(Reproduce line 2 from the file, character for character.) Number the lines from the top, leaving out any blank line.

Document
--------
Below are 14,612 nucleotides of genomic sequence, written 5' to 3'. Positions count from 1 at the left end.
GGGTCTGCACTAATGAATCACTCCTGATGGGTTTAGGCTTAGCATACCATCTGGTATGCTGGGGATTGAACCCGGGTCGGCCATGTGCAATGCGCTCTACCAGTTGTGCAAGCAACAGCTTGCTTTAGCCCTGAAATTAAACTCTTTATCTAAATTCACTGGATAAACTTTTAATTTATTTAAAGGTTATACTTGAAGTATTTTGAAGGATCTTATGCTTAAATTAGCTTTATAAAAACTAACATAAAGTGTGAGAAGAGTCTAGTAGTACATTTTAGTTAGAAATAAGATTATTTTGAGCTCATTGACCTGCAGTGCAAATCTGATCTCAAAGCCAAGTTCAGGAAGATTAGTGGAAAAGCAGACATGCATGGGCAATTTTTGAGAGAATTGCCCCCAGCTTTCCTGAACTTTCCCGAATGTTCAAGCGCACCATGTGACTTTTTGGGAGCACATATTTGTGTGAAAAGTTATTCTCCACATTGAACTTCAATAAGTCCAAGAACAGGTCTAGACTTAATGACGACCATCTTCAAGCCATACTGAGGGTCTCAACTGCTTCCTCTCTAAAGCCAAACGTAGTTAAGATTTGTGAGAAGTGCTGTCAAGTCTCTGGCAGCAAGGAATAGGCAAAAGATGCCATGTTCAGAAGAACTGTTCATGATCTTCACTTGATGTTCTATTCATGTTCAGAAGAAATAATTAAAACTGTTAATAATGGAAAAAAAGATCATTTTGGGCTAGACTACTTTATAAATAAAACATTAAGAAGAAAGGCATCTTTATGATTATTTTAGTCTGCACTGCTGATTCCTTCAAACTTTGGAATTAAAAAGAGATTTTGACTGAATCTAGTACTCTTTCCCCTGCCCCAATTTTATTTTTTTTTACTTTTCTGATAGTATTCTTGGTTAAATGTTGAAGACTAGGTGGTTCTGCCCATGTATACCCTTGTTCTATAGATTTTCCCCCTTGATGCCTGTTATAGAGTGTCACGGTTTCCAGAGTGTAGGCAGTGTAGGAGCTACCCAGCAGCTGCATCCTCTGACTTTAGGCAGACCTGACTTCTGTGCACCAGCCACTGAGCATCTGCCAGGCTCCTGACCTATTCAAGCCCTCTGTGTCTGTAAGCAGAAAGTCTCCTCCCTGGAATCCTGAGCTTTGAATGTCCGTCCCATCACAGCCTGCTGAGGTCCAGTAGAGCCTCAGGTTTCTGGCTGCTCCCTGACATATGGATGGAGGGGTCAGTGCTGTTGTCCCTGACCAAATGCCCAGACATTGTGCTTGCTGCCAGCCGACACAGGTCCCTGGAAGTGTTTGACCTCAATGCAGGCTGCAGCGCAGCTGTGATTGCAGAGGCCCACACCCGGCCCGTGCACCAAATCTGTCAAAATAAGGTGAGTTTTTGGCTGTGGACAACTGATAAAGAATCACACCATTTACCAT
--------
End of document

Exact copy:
GGGTCTGCACTAATGAATCACTCCTGATGGGTTTAGGCTTAGCATACCATCTGGTATGCTGGGGATTGAACCCGGGTCGGCCATGTGCAATGCGCTCTACCAGTTGTGCAAGCAACAGCTTGCTTTAGCCCTGAAATTAAACTCTTTATCTAAATTCACTGGATAAACTTTTAATTTATTTAAAGGTTATACTTGAAGTATTTTGAAGGATCTTATGCTTAAATTAGCTTTATAAAAACTAACATAAAGTGTGAGAAGAGTCTAGTAGTACATTTTAGTTAGAAATAAGATTATTTTGAGCTCATTGACCTGCAGTGCAAATCTGATCTCAAAGCCAAGTTCAGGAAGATTAGTGGAAAAGCAGACATGCATGGGCAATTTTTGAGAGAATTGCCCCCAGCTTTCCTGAACTTTCCCGAATGTTCAAGCGCACCATGTGACTTTTTGGGAGCACATATTTGTGTGAAAAGTTATTCTCCACATTGAACTTCAATAAGTCCAAGAACAGGTCTAGACTTAATGACGACCATCTTCAAGCCATACTGAGGGTCTCAACTGCTTCCTCTCTAAAGCCAAACGTAGTTAAGATTTGTGAGAAGTGCTGTCAAGTCTCTGGCAGCAAGGAATAGGCAAAAGATGCCATGTTCAGAAGAACTGTTCATGATCTTCACTTGATGTTCTATTCATGTTCAGAAGAAATAATTAAAACTGTTAATAATGGAAAAAAAGATCATTTTGGGCTAGACTACTTTATAAATAAAACATTAAGAAGAAAGGCATCTTTATGATTATTTTAGTCTGCACTGCTGATTCCTTCAAACTTTGGAATTAAAAAGAGATTTTGACTGAATCTAGTACTCTTTCCCCTGCCCCAATTTTATTTTTTTTTACTTTTCTGATAGTATTCTTGGTTAAATGTTGAAGACTAGGTGGTTCTGCCCATGTATACCCTTGTTCTATAGATTTTCCCCCTTGATGCCTGTTATAGAGTGTCACGGTTTCCAGAGTGTAGGCAGTGTAGGAGCTACCCAGCAGCTGCATCCTCTGACTTTAGGCAGACCTGACTTCTGTGCACCAGCCACTGAGCATCTGCCAGGCTCCTGACCTATTCAAGCCCTCTGTGTCTGTAAGCAGAAAGTCTCCTCCCTGGAATCCTGAGCTTTGAATGTCCGTCCCATCACAGCCTGCTGAGGTCCAGTAGAGCCTCAGGTTTCTGGCTGCTCCCTGACATATGGATGGAGGGGTCAGTGCTGTTGTCCCTGACCAAATGCCCAGACATTGTGCTTGCTGCCAGCCGACACAGGTCCCTGGAAGTGTTTGACCTCAATGCAGGCTGCAGCGCAGCTGTGATTGCAGAGGCCCACACCCGGCCCGTGCACCAAATCTGTCAAAATAAGGTGAGTTTTTGGCTGTGGACAACTGATAAAGAATCACACCATTTACCAT